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4.7 out of 5 stars
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4.7 out of 5 stars


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on 20 November 2012
The book takes the reader behind the tweets, blog and headlines caused by a council's attempts to silence a child, which led to international outrage. It shows a gentle family trying to live an ordinary life under extraordinary circumstances - which they never set out to create.
Readers of the blog will recognise the familiar blunt writing style of 9 year old Martha in the extracts from her blog which tell her side of the story.
But they'll be pleasantly surprised by Dad David's more fluid and descriptive style as he outlines behind the-scenes dilemmas and anxieties which aren't reflected in Martha's posts. I wonder if Martha was even aware of the sleep her parents lost as the world's media came calling?
There's no ego on these pages - no trace of stage school kid or pushy parents. Just a genuine desire to make the best out of a surprising situation and fulfil a promise made to a farmer who'd helped the family - that in return they'd 'help someone else'.
The book demonstrates the balancing act Martha's parents faced - trying maintain normal life in a small Scottish town while struggling with the worst of local government and the mysteries of the media.
And it's not just for parents. Anyone with an interest in management, social media, PR or crisis prevention will recognise the bungling decisions made by Argyll and Bute Council as a case study in 'how not to do it'. The ongoing persecution of a 9 year old by the institution which should, by law, be protecting her, is jaw-dropping. The revelations made in this book of just how badly they behaved are truly shocking.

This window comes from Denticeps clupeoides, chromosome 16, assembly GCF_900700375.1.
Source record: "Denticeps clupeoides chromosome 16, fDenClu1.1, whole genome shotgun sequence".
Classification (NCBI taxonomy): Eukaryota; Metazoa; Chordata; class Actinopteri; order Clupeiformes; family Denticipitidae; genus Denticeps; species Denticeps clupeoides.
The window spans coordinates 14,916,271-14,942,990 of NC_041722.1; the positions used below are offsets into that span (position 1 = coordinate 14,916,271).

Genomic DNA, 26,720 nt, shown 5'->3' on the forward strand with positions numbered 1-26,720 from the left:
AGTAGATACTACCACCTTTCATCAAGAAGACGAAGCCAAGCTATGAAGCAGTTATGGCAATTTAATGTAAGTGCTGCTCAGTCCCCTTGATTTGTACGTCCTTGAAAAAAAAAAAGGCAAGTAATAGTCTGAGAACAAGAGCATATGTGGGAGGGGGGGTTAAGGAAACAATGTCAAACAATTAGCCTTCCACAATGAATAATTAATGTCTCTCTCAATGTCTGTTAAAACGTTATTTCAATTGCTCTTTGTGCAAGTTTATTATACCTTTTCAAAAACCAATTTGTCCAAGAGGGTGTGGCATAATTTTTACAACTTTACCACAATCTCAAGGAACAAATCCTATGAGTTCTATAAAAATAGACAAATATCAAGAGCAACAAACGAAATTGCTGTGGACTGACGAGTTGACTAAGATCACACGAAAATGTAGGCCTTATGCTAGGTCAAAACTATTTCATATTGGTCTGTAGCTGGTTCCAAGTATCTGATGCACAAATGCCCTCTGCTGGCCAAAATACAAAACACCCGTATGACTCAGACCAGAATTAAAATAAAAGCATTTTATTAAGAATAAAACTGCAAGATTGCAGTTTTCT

If children in Malawi are the winners in this tale then it's the council that's the loser. Well done Martha.
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on 14 January 2013
Like many people, I heard about Martha and NeverSeconds in the context of the council's ill-fated attempt to stifle the blog. It was an extraordinary story at the time, and no less extraordinary months later.

This is a fairly brief, but quite detailed telling of the tale from Martha and her father. Obviously they aren't going to be totally objective, but I think they do a pretty good job.

Leaving aside the issue of who said what, when, and to whom, the full story is just incredible and is a testament to the clear talent of this wonderful young girl and her family. We could do with a few more Marthas in the world, and hopefully this might inspire a few to emerge.

I can't recommend this book enough. Uplifting and thoroughly inspiring.
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on 3 December 2012
What an incredible little girl from an incredible family.
And it shows how ridiculous some local authority employees can sometimes be.
What an inspiration and really shows the things that can be done if you try hard enough.
Highlights Mary's Meals
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on 18 December 2012
A book giving the background to Martha's blog, right from the beginning. It includes information from her father that fills the links behind the blog. Best if you have read at least some of the blog, so you understand what it is all about!
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on 2 January 2013
A genuine, thought-provoking read, Neverseconds follows the story of a 9 year old girl who wanted to make a difference. Prepared to defy all odds, this is the heart warming account from her father as their family is faced with overwhelming publicity as a response to a primary school pupil's desire to become a journalist in her attempt to document the truth about her school lunches. A brilliant read, not because it is well written, but because of the familial love and affection that has brought this book together.
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on 20 November 2012